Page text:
In our previous blog we struggled to find the superlatives to justify the astonishing beauty to be found in Cambodia. This week having visited the Killing Fields it’s equally hard, if not harder to find the words to adequately convey the horror inflicted on the innocent victims who are commemorated in Phnom Penh.

We should begin by addressing the question of writing on this subject and sharing photos. We had mixed feelings about what was appropriate and in some locations quite rightly photography isn’t allowed.

However, visitors are thanked, welcomed and movingly told that by paying their respects at the Killing Fields they become holders of the memory of the Khmer Rouge’s genocide; encouraged to share the story of what happened and to remember the victims so that such atrocities can be avoided in the future. So we will share with you our experience.

Memorial at S-21:

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The Khmer people had suffered in the years prior to Khmer Rouge – a bloody civil war and the USA bombing campaigns in Kampuchea. Indeed, many initially celebrated the victory of the Khmer Rouge and the end of Civil War, but that was short lived. Within hours of entering Phnom Penh its inhabitants were told to leave for the countryside immediately on the pretence that the US were about to bomb the city. Incredibly the capital city, Phnom Penh, was emptied in 3 days – a ghost town.

 

 

So began ‘Year Zero’ and the implementation of ‘Brother 1’ Pol Pot’s regime that sent everyone to farms to create a peasant society. Professional people, the educated, monks, priests were all viewed with suspicion and would perish. Even wearing glasses marked you out as the enemy as this indicated an ability to read – no longer necessary and certainly enough reason to be executed.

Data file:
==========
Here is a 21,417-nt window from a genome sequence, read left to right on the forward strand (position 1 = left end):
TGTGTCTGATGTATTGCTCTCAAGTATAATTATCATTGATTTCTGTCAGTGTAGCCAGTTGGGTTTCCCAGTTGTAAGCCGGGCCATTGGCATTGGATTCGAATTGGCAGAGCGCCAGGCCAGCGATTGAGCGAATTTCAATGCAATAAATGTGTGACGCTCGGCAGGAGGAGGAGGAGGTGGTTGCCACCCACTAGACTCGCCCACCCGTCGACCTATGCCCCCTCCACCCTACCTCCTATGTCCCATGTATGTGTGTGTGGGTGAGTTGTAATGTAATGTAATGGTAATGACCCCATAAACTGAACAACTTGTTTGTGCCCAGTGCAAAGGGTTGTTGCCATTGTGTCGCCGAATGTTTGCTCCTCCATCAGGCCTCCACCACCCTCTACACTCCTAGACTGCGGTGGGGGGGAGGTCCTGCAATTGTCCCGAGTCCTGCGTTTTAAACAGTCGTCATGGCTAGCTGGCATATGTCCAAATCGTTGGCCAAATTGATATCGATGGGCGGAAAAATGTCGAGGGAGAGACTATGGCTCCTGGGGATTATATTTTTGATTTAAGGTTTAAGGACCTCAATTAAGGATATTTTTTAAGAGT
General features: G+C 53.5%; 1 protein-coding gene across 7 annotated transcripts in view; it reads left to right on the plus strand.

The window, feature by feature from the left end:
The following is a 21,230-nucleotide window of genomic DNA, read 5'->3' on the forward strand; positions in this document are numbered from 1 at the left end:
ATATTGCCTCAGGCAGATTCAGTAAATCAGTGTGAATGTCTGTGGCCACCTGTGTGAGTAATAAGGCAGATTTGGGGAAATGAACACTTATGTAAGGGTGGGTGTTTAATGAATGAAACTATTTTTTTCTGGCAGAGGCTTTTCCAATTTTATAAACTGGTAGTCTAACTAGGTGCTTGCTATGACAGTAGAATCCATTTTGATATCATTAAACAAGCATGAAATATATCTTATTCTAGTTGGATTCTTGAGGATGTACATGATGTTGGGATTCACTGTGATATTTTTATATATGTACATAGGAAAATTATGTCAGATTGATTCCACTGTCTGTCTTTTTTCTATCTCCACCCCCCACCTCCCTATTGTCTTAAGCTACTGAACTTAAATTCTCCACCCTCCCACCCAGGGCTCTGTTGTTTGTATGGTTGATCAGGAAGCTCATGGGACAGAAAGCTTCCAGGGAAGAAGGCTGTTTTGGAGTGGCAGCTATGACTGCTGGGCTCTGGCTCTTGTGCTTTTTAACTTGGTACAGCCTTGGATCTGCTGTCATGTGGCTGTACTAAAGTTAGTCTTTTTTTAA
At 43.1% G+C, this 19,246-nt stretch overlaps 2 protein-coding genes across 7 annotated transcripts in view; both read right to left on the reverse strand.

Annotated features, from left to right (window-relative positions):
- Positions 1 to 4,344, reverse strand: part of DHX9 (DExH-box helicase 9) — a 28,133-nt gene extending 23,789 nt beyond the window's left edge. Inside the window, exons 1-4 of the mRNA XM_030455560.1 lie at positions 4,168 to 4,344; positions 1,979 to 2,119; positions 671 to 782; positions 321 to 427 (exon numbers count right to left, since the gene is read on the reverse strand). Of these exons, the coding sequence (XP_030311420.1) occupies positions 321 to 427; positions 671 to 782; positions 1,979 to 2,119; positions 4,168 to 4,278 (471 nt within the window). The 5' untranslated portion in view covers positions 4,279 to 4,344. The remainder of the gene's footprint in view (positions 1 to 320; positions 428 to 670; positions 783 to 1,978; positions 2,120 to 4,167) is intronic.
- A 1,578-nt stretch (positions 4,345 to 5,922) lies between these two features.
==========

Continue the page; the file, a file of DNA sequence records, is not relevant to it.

There are two key sites in Phnom Penh that commemorate the genocide that took place from April 1975 to January 1979. We first visited Tuol Sleng Prison – simply known as S-21. A converted school, S-21 became the notorious centre of interrogation and torture of anyone suspected of being a traitor to Khmer Rouge, which in an increasingly paranoid regime became just about anyone.

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Treatment of prisoners was barbaric with guards instructed not to kill prisoners but to prolong torture ensuring ‘confessions’ were obtained. The confessions typically involved admitting to spying for the enemy and naming fellow ‘conspirators’; which in turn led to more arrests and torture. Such was the madness of the regime that having killed all of the qualified doctors and nurses, Prison Guards had to learn rudimentary medical skills to try to keep prisoners alive to continue their torture. Some prisoners tried to end their misery by committing suicide by jumping off the high balconies at S-21, which led to barbed wire being put up to stop them.

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The Prison Guards themselves were often imprisoned if they failed to extract confessions or killed a prisoner before he or she had signed their confession. It was a system built on fear and brutality.